In recent years a new conceptual tool called Complexity Theory has come to the attention of scientists and philosophers. This approach is concerned with the emergent properties of interacting systems. It has found wide applicability from cosmology to Social Structure Analysis. However, practitioners are still struggling to find the best way to define complexity and then to measure it. A new book Complexity and the arrow of time by Lineweaver et al. contains contributions from scholars who provide critical reviews of (...)
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  9. W. D. Christensen, J. D. Collier & C. A. Hooker (forthcoming). Adaptiveness and Adaptation: A New Autonomy-Theoretic Analysis and Critique. Biology and Philosophy.
     
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  10. Sara Green (forthcoming). Revisiting Generality in Biology: Systems Biology and the Quest for Design Principles. Biology and Philosophy:1-24.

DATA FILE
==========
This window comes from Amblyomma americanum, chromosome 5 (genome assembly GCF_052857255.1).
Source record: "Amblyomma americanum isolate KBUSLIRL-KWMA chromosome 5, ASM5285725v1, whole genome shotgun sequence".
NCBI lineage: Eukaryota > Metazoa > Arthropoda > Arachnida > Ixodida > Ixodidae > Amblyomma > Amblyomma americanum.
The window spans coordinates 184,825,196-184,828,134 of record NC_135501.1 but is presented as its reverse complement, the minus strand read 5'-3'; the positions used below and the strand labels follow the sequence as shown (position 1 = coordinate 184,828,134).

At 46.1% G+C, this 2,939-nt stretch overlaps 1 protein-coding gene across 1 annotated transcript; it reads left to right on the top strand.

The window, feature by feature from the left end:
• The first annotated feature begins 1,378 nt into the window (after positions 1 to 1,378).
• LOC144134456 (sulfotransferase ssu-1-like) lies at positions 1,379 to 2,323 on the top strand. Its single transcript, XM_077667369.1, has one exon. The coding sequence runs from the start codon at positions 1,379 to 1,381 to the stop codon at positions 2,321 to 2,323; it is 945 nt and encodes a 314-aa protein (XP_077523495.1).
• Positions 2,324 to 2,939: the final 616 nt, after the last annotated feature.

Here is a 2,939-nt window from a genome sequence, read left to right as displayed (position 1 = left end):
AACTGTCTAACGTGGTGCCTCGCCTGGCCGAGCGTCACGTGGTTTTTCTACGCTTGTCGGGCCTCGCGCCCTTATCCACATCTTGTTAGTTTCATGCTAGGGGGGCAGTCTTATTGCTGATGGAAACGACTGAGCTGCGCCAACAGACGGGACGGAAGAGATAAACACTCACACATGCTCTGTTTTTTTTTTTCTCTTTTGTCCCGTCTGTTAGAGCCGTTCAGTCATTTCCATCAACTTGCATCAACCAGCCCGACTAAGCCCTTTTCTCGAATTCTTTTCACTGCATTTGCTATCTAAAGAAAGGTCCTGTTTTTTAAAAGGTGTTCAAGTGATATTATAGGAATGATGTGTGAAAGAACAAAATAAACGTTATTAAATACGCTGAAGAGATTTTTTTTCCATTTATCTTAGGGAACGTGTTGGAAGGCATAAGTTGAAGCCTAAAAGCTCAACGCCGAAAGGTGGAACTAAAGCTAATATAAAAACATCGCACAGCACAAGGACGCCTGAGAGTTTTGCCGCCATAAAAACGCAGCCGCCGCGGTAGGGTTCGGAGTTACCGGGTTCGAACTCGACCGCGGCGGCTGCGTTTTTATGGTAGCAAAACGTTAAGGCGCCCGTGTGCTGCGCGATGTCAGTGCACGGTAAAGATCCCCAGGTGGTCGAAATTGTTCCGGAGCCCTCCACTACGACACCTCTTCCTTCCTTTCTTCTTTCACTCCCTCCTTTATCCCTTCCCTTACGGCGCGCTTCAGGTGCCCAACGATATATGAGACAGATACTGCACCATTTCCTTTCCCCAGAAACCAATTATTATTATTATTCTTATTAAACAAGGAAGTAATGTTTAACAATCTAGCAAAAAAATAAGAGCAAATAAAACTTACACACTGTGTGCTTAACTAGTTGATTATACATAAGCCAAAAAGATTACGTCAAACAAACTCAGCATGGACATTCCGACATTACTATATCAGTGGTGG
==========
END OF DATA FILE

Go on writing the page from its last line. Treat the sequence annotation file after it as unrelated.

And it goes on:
Due to the variation, contingency and complexity of living systems, biology is often taken to be a science without fundamental theories, laws or general principles. I revisit this question in light of the quest for design principles in systems biology and show that different views can be reconciled if we distinguish between different types of generality. The philosophical literature has primarily focused on generality of specific models or explanations, or on the heuristic role of abstraction. This paper takes a different (...)